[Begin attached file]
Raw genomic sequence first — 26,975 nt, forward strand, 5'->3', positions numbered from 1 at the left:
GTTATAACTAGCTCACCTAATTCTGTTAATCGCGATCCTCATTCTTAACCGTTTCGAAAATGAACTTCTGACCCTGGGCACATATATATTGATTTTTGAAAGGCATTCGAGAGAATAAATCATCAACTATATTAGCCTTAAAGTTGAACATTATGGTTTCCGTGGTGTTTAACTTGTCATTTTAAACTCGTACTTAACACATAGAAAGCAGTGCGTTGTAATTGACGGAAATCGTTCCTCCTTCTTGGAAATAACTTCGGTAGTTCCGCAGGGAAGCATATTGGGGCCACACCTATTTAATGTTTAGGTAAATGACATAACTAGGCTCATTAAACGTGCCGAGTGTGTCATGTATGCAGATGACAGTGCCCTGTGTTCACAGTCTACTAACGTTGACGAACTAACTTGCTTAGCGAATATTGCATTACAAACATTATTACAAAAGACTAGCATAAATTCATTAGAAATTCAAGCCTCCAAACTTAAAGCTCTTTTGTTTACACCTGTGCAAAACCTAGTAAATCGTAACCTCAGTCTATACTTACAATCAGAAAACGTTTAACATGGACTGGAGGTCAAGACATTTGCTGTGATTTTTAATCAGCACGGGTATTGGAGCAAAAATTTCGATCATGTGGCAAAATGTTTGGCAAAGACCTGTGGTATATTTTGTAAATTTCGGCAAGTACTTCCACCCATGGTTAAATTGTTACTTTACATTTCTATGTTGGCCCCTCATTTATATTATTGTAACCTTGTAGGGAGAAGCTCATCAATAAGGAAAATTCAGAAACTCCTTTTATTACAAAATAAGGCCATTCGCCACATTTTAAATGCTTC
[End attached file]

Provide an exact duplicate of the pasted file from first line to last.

Raw genomic sequence first — 26,975 nt, forward strand, 5'->3', positions numbered from 1 at the left:
GTTATAACTAGCTCACCTAATTCTGTTAATCGCGATCCTCATTCTTAACCGTTTCGAAAATGAACTTCTGACCCTGGGCACATATATATTGATTTTTGAAAGGCATTCGAGAGAATAAATCATCAACTATATTAGCCTTAAAGTTGAACATTATGGTTTCCGTGGTGTTTAACTTGTCATTTTAAACTCGTACTTAACACATAGAAAGCAGTGCGTTGTAATTGACGGAAATCGTTCCTCCTTCTTGGAAATAACTTCGGTAGTTCCGCAGGGAAGCATATTGGGGCCACACCTATTTAATGTTTAGGTAAATGACATAACTAGGCTCATTAAACGTGCCGAGTGTGTCATGTATGCAGATGACAGTGCCCTGTGTTCACAGTCTACTAACGTTGACGAACTAACTTGCTTAGCGAATATTGCATTACAAACATTATTACAAAAGACTAGCATAAATTCATTAGAAATTCAAGCCTCCAAACTTAAAGCTCTTTTGTTTACACCTGTGCAAAACCTAGTAAATCGTAACCTCAGTCTATACTTACAATCAGAAAACGTTTAACATGGACTGGAGGTCAAGACATTTGCTGTGATTTTTAATCAGCACGGGTATTGGAGCAAAAATTTCGATCATGTGGCAAAATGTTTGGCAAAGACCTGTGGTATATTTTGTAAATTTCGGCAAGTACTTCCACCCATGGTTAAATTGTTACTTTACATTTCTATGTTGGCCCCTCATTTATATTATTGTAACCTTGTAGGGAGAAGCTCATCAATAAGGAAAATTCAGAAACTCCTTTTATTACAAAATAAGGCCATTCGCCACATTTTAAATGCTTC